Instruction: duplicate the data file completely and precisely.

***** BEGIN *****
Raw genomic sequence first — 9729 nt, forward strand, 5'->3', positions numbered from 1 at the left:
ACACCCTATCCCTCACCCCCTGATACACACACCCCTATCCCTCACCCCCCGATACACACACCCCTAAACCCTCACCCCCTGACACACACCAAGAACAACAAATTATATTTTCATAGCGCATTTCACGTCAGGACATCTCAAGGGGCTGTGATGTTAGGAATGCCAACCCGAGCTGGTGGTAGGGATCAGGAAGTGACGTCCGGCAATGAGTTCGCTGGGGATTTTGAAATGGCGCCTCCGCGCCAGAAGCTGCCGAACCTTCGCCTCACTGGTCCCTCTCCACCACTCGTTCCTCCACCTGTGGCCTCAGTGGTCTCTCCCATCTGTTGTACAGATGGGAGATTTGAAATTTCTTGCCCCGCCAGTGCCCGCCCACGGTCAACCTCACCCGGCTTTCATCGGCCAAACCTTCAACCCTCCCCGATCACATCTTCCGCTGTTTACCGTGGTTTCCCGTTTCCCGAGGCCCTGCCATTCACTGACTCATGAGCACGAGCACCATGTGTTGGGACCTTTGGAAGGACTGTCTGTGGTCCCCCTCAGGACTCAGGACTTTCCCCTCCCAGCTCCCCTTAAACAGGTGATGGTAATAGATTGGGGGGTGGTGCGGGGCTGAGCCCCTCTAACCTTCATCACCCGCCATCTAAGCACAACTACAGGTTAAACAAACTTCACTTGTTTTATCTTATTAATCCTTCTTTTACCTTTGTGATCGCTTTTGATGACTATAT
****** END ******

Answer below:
Raw genomic sequence first — 9729 nt, forward strand, 5'->3', positions numbered from 1 at the left:
ACACCCTATCCCTCACCCCCTGATACACACACCCCTATCCCTCACCCCCCGATACACACACCCCTAAACCCTCACCCCCTGACACACACCAAGAACAACAAATTATATTTTCATAGCGCATTTCACGTCAGGACATCTCAAGGGGCTGTGATGTTAGGAATGCCAACCCGAGCTGGTGGTAGGGATCAGGAAGTGACGTCCGGCAATGAGTTCGCTGGGGATTTTGAAATGGCGCCTCCGCGCCAGAAGCTGCCGAACCTTCGCCTCACTGGTCCCTCTCCACCACTCGTTCCTCCACCTGTGGCCTCAGTGGTCTCTCCCATCTGTTGTACAGATGGGAGATTTGAAATTTCTTGCCCCGCCAGTGCCCGCCCACGGTCAACCTCACCCGGCTTTCATCGGCCAAACCTTCAACCCTCCCCGATCACATCTTCCGCTGTTTACCGTGGTTTCCCGTTTCCCGAGGCCCTGCCATTCACTGACTCATGAGCACGAGCACCATGTGTTGGGACCTTTGGAAGGACTGTCTGTGGTCCCCCTCAGGACTCAGGACTTTCCCCTCCCAGCTCCCCTTAAACAGGTGATGGTAATAGATTGGGGGGTGGTGCGGGGCTGAGCCCCTCTAACCTTCATCACCCGCCATCTAAGCACAACTACAGGTTAAACAAACTTCACTTGTTTTATCTTATTAATCCTTCTTTTACCTTTGTGATCGCTTTTGATGACTATAT